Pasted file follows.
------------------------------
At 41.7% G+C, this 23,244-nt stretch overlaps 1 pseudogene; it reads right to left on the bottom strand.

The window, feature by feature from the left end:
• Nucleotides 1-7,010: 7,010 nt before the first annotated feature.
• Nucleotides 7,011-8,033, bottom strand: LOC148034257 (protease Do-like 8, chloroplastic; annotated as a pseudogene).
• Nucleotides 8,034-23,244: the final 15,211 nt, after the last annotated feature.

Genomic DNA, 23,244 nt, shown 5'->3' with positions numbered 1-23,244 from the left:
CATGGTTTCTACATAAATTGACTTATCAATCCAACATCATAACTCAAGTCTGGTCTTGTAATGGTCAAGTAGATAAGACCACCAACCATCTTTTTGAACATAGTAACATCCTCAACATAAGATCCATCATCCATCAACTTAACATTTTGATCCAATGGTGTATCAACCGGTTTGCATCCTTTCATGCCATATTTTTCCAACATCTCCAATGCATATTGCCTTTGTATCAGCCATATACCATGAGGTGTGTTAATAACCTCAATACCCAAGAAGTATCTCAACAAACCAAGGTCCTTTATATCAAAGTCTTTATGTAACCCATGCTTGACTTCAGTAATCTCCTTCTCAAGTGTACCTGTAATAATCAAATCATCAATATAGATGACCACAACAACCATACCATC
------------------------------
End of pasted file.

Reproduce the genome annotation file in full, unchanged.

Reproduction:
At 41.7% G+C, this 23,244-nt stretch overlaps 1 pseudogene; it reads right to left on the bottom strand.

The window, feature by feature from the left end:
• Nucleotides 1-7,010: 7,010 nt before the first annotated feature.
• Nucleotides 7,011-8,033, bottom strand: LOC148034257 (protease Do-like 8, chloroplastic; annotated as a pseudogene).
• Nucleotides 8,034-23,244: the final 15,211 nt, after the last annotated feature.

Genomic DNA, 23,244 nt, shown 5'->3' with positions numbered 1-23,244 from the left:
CATGGTTTCTACATAAATTGACTTATCAATCCAACATCATAACTCAAGTCTGGTCTTGTAATGGTCAAGTAGATAAGACCACCAACCATCTTTTTGAACATAGTAACATCCTCAACATAAGATCCATCATCCATCAACTTAACATTTTGATCCAATGGTGTATCAACCGGTTTGCATCCTTTCATGCCATATTTTTCCAACATCTCCAATGCATATTGCCTTTGTATCAGCCATATACCATGAGGTGTGTTAATAACCTCAATACCCAAGAAGTATCTCAACAAACCAAGGTCCTTTATATCAAAGTCTTTATGTAACCCATGCTTGACTTCAGTAATCTCCTTCTCAAGTGTACCTGTAATAATCAAATCATCAATATAGATGACCACAACAACCATACCATC